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CachePipe is a simple-to-use caching pipeline. By this we mean:
- *simple-to-use*: It is a simple wrapper around existing commands, and
doesn't require you to learn an extensive system
- *caching*: commands are cached based on the contents of an
explicitly-provided dependency list, and future invocations will
not re-run the command if any of them hav changed
- *pipeline*: CachePipe is originally designed to be used as part of a
long pipeline of many different steps
CachePipe uses git-style SHA-1 hashes of the dependencies and the
command invocation itself to determine when changes have been made.
This improves upon existing caching systems, which make use of
unreliable indicators of command completion such as timestamps or even
file existence. It is implemented as a Perl module, and provides both
a Perl API and a command-line interface.
CachePipe supports a number of options. See below for more detail.
-- EXAMPLE -----------------------------------------------------------
# Put this in your init file
export CACHEPIPE=/path/to/cachepipe
export PERL5LIB+=$CACHEPIPE
. $CACHEPIPE/bashrc
You can now do the following:
- From the command line:
$ cachecmd copy-file "cp a b" a b
[copy-file] rebuilding...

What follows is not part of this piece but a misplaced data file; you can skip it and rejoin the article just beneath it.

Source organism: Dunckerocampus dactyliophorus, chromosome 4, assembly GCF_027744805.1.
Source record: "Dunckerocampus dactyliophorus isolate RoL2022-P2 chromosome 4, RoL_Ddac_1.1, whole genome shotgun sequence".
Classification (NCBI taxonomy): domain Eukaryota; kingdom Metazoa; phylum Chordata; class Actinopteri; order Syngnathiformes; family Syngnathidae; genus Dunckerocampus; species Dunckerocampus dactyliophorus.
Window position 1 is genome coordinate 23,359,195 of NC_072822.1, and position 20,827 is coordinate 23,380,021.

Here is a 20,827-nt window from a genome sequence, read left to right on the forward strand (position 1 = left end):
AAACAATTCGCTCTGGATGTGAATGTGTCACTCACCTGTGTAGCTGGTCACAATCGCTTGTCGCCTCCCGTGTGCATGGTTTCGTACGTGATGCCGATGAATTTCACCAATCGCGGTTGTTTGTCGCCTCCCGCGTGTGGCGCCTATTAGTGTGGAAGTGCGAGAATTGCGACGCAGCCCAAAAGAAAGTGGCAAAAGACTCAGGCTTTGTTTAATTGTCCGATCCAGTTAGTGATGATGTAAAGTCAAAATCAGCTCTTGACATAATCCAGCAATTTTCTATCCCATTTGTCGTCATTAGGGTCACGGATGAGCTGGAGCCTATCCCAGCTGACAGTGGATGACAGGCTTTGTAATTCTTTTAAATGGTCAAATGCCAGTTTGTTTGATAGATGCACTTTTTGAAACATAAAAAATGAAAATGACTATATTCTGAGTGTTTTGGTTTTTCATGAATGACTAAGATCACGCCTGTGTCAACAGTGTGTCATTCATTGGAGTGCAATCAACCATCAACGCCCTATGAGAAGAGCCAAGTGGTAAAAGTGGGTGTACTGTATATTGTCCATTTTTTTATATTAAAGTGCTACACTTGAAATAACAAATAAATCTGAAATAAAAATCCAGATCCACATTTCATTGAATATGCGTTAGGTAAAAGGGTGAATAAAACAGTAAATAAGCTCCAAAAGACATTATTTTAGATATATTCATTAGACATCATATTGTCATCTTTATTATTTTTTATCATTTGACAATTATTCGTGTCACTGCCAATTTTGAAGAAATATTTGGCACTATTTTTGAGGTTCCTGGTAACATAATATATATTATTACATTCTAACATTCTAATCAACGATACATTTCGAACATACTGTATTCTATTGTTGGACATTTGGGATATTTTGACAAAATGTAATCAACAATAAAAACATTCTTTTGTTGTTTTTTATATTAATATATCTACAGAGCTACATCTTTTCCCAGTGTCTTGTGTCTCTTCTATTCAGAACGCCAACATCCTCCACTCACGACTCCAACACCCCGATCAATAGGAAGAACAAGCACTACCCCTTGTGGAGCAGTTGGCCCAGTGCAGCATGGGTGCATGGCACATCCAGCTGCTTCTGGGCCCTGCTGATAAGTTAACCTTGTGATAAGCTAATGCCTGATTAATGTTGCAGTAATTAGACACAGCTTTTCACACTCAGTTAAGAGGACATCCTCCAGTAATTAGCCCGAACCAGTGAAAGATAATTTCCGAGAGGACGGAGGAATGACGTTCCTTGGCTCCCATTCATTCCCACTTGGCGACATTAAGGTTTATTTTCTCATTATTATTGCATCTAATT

dep=a [CHANGED]
dep=b [NOT FOUND]
cmd=cp a b
took 0 seconds (0s)
$ cachecmd copy-file "cp a b" a b
[copy-file] cached, skipping...
- From a Perl script:
use CachePipe;
my $pipe = new CachePipe();
$pipe->cmd("copy-file","cp a b",["a","b"]);
-- OPTIONS -----------------------------------------------------------
You can tell the command to build the cache files without actually
running the command using the --cache-only flag between the command
name and the command, i.e.
$ cachecmd copy-file --cache-only "cp a b" a b
This will compute the hash over all the dependencies and the command
as if the current state were the desired state. Note that all the
dependencies must exist.
If you have already run a command, you can easily run it again:
$ cachecmd copy-file --rerun
Sometimes you wan to just recompute the hashes of a run, as if it had
just been successfully completed, but without actually re-running the
command. If the command has already been run once, you can type:
$ cachecmd copy-file --cache-only
This flag also works with a new command, e.g.,
$ cachecmd copy-file --cache-only "cp a b" a b
-- AUTHORS -----------------------------------------------------------
This was all Adam Lopez' idea.
Matt Post <post@jhu.edu>
Adam Lopez <alopez@cs.jhu.edu>